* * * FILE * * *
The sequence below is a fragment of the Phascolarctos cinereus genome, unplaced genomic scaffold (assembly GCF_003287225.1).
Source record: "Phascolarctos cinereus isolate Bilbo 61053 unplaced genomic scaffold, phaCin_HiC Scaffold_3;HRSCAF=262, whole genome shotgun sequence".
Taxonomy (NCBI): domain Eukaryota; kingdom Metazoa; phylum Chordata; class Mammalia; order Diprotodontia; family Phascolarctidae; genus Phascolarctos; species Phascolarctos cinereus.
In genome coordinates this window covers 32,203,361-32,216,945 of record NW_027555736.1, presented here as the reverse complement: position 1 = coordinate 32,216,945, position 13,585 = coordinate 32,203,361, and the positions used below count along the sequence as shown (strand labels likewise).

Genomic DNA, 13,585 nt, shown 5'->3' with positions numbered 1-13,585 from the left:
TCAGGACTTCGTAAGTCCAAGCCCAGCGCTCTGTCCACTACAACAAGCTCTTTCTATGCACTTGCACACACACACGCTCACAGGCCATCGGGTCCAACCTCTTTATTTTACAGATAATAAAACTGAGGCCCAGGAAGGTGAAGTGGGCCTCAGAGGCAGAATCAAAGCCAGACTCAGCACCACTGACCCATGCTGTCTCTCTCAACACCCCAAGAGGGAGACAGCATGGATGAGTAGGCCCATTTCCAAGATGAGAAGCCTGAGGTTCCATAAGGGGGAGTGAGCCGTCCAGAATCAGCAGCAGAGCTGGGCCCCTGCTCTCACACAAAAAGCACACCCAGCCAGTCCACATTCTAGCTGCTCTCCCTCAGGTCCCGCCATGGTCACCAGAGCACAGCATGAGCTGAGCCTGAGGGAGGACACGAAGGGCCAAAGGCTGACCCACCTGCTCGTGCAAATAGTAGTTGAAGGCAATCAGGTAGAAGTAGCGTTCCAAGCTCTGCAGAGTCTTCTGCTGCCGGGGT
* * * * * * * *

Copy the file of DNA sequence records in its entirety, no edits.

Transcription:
The sequence below is a fragment of the Phascolarctos cinereus genome, unplaced genomic scaffold (assembly GCF_003287225.1).
Source record: "Phascolarctos cinereus isolate Bilbo 61053 unplaced genomic scaffold, phaCin_HiC Scaffold_3;HRSCAF=262, whole genome shotgun sequence".
Taxonomy (NCBI): domain Eukaryota; kingdom Metazoa; phylum Chordata; class Mammalia; order Diprotodontia; family Phascolarctidae; genus Phascolarctos; species Phascolarctos cinereus.
In genome coordinates this window covers 32,203,361-32,216,945 of record NW_027555736.1, presented here as the reverse complement: position 1 = coordinate 32,216,945, position 13,585 = coordinate 32,203,361, and the positions used below count along the sequence as shown (strand labels likewise).

Genomic DNA, 13,585 nt, shown 5'->3' with positions numbered 1-13,585 from the left:
TCAGGACTTCGTAAGTCCAAGCCCAGCGCTCTGTCCACTACAACAAGCTCTTTCTATGCACTTGCACACACACACGCTCACAGGCCATCGGGTCCAACCTCTTTATTTTACAGATAATAAAACTGAGGCCCAGGAAGGTGAAGTGGGCCTCAGAGGCAGAATCAAAGCCAGACTCAGCACCACTGACCCATGCTGTCTCTCTCAACACCCCAAGAGGGAGACAGCATGGATGAGTAGGCCCATTTCCAAGATGAGAAGCCTGAGGTTCCATAAGGGGGAGTGAGCCGTCCAGAATCAGCAGCAGAGCTGGGCCCCTGCTCTCACACAAAAAGCACACCCAGCCAGTCCACATTCTAGCTGCTCTCCCTCAGGTCCCGCCATGGTCACCAGAGCACAGCATGAGCTGAGCCTGAGGGAGGACACGAAGGGCCAAAGGCTGACCCACCTGCTCGTGCAAATAGTAGTTGAAGGCAATCAGGTAGAAGTAGCGTTCCAAGCTCTGCAGAGTCTTCTGCTGCCGGGGT